Catherine Winkworth was born in No. 20, Ely Place, Holborn, on the 13th September 1827. Her parents moved to Manchester while she was still very young as her father had a silk mill (at Macclesfield?); & Emily & Susanna were left with their grandmother Winkworth & her daughter, Eliza, who had lived with them in Ely Place, & they went to live at Islington where "Aunt Eliza" undertook their education. When they followed their parents to Manchester they had lessons from the Rev. William Gaskell, minister of Cross Street Chapel, Manchester, & husband of the well-known novelist. Later Catherine became very friendly with both Mr. & Mrs. Gaskell, & also knew the Martineaus, Miss Bronte, The Goldschmidts (Madame Goldschmidt was Jenny Lind before her marriage), Adelaide Procter, the Froudes, Mrs. Carlyle, etc., & it was through Mrs. Gaskell that she came to know Chevalier Bunson who started Catherine & Susanna in their literary work, & to whom Catherine dedicated her "Lyra Germanica."
"We were spending the spring & summer in a small cottage (Fern Cottage) which our father had taken at Alderley Edge, about fifteen miles from Manchester, a hill on the edge of Lord Stanley's Park, with a beautiful view over the Cheshire plain below. This led to his building a house there to which the family moved in June 1850 (Thornfield), but I remained behind in Manchester with my brother Stephen (removing to a little house in Nelson Street) until his marriage in 1861" (Susanna Winkworth) The home was then broken up, & Susanna returned to Alderley Edge.
"Tonight Mr. Heugh & Papa & some more gentlemen are to meat at Mr. Consterdine's to try & arrange plans for opening a Reading Room that shall be a counter-attraction to the public house," (a letter dated 1855, from Catherine to her sister Emily). Mr. Consterdine was the first vicar of the new church of St. Philip's Chorley, which was built in 1851-2. As soon as the vicar was settled at the new church Catherine untertook active work among the poor in the newly-established Sunday School & District Visiting Society. She was regarded with extreme affection by the poor, & long after she left the neighbourhood, she used to receive occasional letters from them. For nearly two years from January, 1848, Catherine had a long period of ill-health, & on this account went for several visits for her health. Most of the winter of 1859 was spent by her & her sister Susanna, at Malvern owing to illness; & catching a fresh chill Catherine had to stay on at Malvern till October, when they moved to Westen for a change of air. They arrived home at Alderley in time for Christmas. Again in 1861 Susanna had a serious illness which left her more or less of an invalid for some years. In spite of this ill-health, the sisters continued with their translations of German works & made several visits abroad. In February 1861, their father was tken ill; this was the beginning of his complete breakdown in health, which obliged him to give up his business, & ultimately led to the family leaving Thornfield, Alderley Edge, & settling at Clifton in October 1862. After the birth of Emily's youngest child, she was an invalid for many years & was the centre of all the family thoughts and plans. During the later part of her life Catherine's principal work was in connection with education, & in 1870 she was made secretary of the Committee to Promote the Higher Education of Women.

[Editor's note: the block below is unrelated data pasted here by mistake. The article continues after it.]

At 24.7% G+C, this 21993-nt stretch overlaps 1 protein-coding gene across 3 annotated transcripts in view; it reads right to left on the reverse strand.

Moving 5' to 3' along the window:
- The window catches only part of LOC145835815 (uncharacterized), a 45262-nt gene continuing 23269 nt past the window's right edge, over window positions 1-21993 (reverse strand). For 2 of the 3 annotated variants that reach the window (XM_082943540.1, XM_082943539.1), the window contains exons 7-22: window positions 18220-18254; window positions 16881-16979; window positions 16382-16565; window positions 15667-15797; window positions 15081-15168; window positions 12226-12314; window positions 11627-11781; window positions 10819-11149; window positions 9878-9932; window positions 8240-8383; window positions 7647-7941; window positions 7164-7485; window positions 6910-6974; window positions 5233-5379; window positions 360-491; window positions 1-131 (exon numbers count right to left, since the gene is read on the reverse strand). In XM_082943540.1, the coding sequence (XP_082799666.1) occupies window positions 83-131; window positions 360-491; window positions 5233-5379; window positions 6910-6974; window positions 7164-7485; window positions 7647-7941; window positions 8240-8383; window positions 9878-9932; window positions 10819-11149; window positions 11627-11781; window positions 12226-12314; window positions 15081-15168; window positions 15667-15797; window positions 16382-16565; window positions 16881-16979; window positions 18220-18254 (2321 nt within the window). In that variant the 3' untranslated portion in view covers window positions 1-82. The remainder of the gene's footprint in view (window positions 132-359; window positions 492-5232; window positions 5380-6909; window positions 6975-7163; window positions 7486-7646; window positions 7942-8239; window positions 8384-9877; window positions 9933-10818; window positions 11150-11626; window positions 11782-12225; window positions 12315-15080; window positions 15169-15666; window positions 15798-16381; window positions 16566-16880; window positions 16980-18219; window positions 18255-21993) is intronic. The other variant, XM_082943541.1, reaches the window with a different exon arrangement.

In 1878 Catherine went to Mornix near Geneva where she joined Annie Shaen to help her in the care of their nephew Frank Shaen, then an invalid. She arrived on June 17th, & on the 21st they proceeded to Monnetiex. On the morning of the 1st of July she was suddenly attacked by a pain at the heart, & in half-an-hour all was over. Susanna immediately started for Monnetiex, & in a few days Catherine was laid to rest in the corner of the churchyard set aside for Protestants. In her memory her friends raised a sum sufficient to endow two "Catherine Winkworth" scholarships for women at the Bristol University College, & also to erect a memorial tablet to her in Bristol Cathedral.
In Memory of
Who, in her Lyra Germanica,
Rendering into English verse
The treasures of German sacred poetry,
Opened a new source of light, consolation, and strength
In many thousand homes.
Her works reveal a clear and harmonious intellect
A gift of true poetic insight and expression,
And the firm Christian faith
Which was the mainspring of a life
Rich in tender and affectionate ministration
And fruitful in various fields of active service.
Her loss is mourned by all who shared her labour,
And by the many friends whom death has bereft
Of her rare sympathy, her wise counsel,
Her bright companionship, and her unfailing help
In every time of need.
To commemorate her work, and to perpetuate
Her efforts for the better education of women,
A scholarship, bearing her name,
Has been founded in University College, Bristol
By friends who now dedicate this table
To her memory
Born in London, September 13th, 1827
Died in Monnetier, Savoy, July lst, 1878
|"The child has now its Father seen,|
And feels what kindling love may be,
And knoweth what those words may mean,
'Himself, the Father, loveth thee'."
From "Memorials of Two Sisters: Susanna & Catherine Winkworth" Edited by their niece Margaret J. Shaen. 1908?
In remembrance of the 9th March 1861
from M. R. and A. M. R.
"M. R. & A. M. R" were Mary & Anna Maria Rawson, old
school-friends of my great-aunt "Jane" - Jane Adair Atkins.
Mary Rawson married Dr. Burqhardt, an analytical chemist, & they went to live at Delamere, Meyes Lane, Alderley Edge, moving later to Fern Cottage, Macclesfield Road, Alderley Edge.
From manuscript notes in a copy of Lyra Germanica
See also Theologica Germanica (translated by Susanna Winkworth) and Works by Catherine Winkworth at the Christian Classics Ethereal Library.